Dr. Beidas co-directs the semester long implementation science course HPR 611, “Implementation Science in Health and Health Care” in Penn’s Masters of Science Program in Health and Policy Research (MSHP).

Course listings are available on the Penn Masters in Health Policy Research page.

Rinad Beidas, PhD
Professor of Psychiatry, Perelman School of Medicine, Univ. of Penn;
Professor of Medical Ethics, Perelman School of Medicine, Univ. of Penn;
Director, Penn Medicine Nudge Unit
Director, Penn Implementation Science Center at the Leonard Davis Institute (PISCE@LDI), Univ. of Penn;

Rinad Beidas is the director of the Penn Medicine Nudge Unit. She is also the founding director of the Penn Implementation Science Center at the Leonard Davis Institute, an associate director at the Center for Health Incentives and Behavioral Economics, and a professor in the Department of Psychiatry with joint appointments in the Department of Medical Ethics and Health Policy and the Department of Medicine at the Perelman School of Medicine.

Rinad’s research leverages insights from behavioral economics and implementation science to make it easier for clinicians, leaders, and organizations to use best practices to improve the quality and equity of care and enhance health outcomes. Broadly, her work entails three primary foci.

1. Understanding the context in which individuals will implement evidence-based practices.
2. Developing implementation approaches that leverage insights from behavioral economics to target the factors that may accelerate or hinder implementation.
3. Conducting pragmatic trials to test these implementation approaches.

She works across disease areas (e.g., mental health, cancer, HIV) and collaborates closely with key stakeholders, including patients, clinicians, health system leaders, payers, and policymakers.

As an international leader in implementation science, Rinad has published over 200 peer-reviewed publications in journals such as JAMA, NEJM Catalyst, and Implementation Science. She co-leads two NIH centers on behavioral economics and implementation science (P50 MH 113840, P50 CA 244690) and has a strong record of NIH-funded implementation research serving as MPI or PI of 10 NIH grants totaling approximately 30 million dollars. She is a member of the editorial board for Implementation Science and an associate editor for Implementation Research and Practice. She is deeply committed to training the next generation. She mentors graduate students, postdoctoral fellows, and junior faculty through various mechanisms, including a T32 at the intersection of implementation science and mental health.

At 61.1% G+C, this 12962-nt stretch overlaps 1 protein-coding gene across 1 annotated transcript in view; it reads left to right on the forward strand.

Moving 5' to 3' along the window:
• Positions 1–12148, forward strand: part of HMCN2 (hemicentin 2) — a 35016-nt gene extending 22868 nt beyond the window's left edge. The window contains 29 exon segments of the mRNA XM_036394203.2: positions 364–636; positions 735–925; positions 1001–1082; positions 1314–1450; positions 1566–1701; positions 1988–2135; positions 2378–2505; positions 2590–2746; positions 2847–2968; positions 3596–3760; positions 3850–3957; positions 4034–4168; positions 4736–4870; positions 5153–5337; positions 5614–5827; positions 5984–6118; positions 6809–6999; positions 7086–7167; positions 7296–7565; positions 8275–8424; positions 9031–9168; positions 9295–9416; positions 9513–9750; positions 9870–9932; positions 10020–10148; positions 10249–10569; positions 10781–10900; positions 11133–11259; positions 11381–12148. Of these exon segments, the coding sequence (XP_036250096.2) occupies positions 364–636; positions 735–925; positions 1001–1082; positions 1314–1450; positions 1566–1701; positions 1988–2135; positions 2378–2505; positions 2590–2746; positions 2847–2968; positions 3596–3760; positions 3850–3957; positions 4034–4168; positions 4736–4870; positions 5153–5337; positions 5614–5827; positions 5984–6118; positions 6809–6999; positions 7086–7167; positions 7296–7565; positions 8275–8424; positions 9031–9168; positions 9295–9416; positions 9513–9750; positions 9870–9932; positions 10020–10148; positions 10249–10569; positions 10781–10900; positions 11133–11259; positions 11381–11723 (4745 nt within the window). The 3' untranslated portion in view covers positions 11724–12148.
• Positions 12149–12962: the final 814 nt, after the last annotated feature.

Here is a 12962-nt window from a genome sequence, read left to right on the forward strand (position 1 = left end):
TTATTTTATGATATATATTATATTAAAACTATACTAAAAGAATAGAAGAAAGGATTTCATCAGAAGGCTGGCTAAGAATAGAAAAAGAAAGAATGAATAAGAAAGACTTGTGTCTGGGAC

Rinad is the recipient of several awards, including the Association for Behavioral and Cognitive Therapies President’s New Researcher Award in 2015, the American Psychological Foundation Diane J. Willis Early Career Award, and the Perelman School of Medicine Marjorie Bowman New Investigator Research Award in 2017. She received her bachelor’s degree in psychology from Colgate University and a doctorate of philosophy in psychology from Temple University.


FACTS (Fidelity Accuracy: Comparing Three Strategies)

The goal of proposed project is to strengthen the public health impact of psycho-social interventions by identifying fidelity measurement methods that can be used for research and practice. To date, fidelity has posed a thorny measurement quandary because few reliable, valid, and efficient fidelity measurement methods exist. The gold standard for measuring fidelity to psycho-social interventions, direct observation of therapist behavior, requires extensive resources. When fidelity is measured in the community, the most commonly used and least resource intensive method is self-report. Unfortunately, concordance between observation and self-report is low.

There is a critical need to identify and evaluate methods of fidelity measurement that are accurate (i.e., measure what they intend) and cost-effective. Our objective in this measurement proposal is to compare the accuracy and cost-effectiveness of three methods: self-report, chart stimulated recall and behavioral rehearsal in assessing fidelity to cognitive-behavioral therapy, an established evidence-based practice. We will randomize 135 therapists, trained in cognitive-behavioral therapy through an initiative to implement evidence-based practices in the City of Philadelphia, to 3 conditions: self-report (N = 45), chart stimulated recall (N = 45), and behavioral rehearsal (N = 45). All conditions will include direct observation using the Therapy Process Observational Coding System as the gold-standard comparison. In Aim 1, we will identify the most accurate fidelity measurement method. In Aim 2, we will estimate the economic costs and cost-effectiveness of the proposed fidelity measurement methods. In Aim 3, we will compare stakeholders’ willingness to use each method, as well as identify their perceived barriers and facilitators to use of each method. The proposed work is consistent with the NIMH strategic plan, specifically Objective 4, to strengthen the public health impact of NIMH-supported research.

This study will have a significant positive impact by producing fidelity measurement methods that can then be used by implementation scientists for research and community mental health clinics to monitor therapist fidelity, an indicator of therapy quality.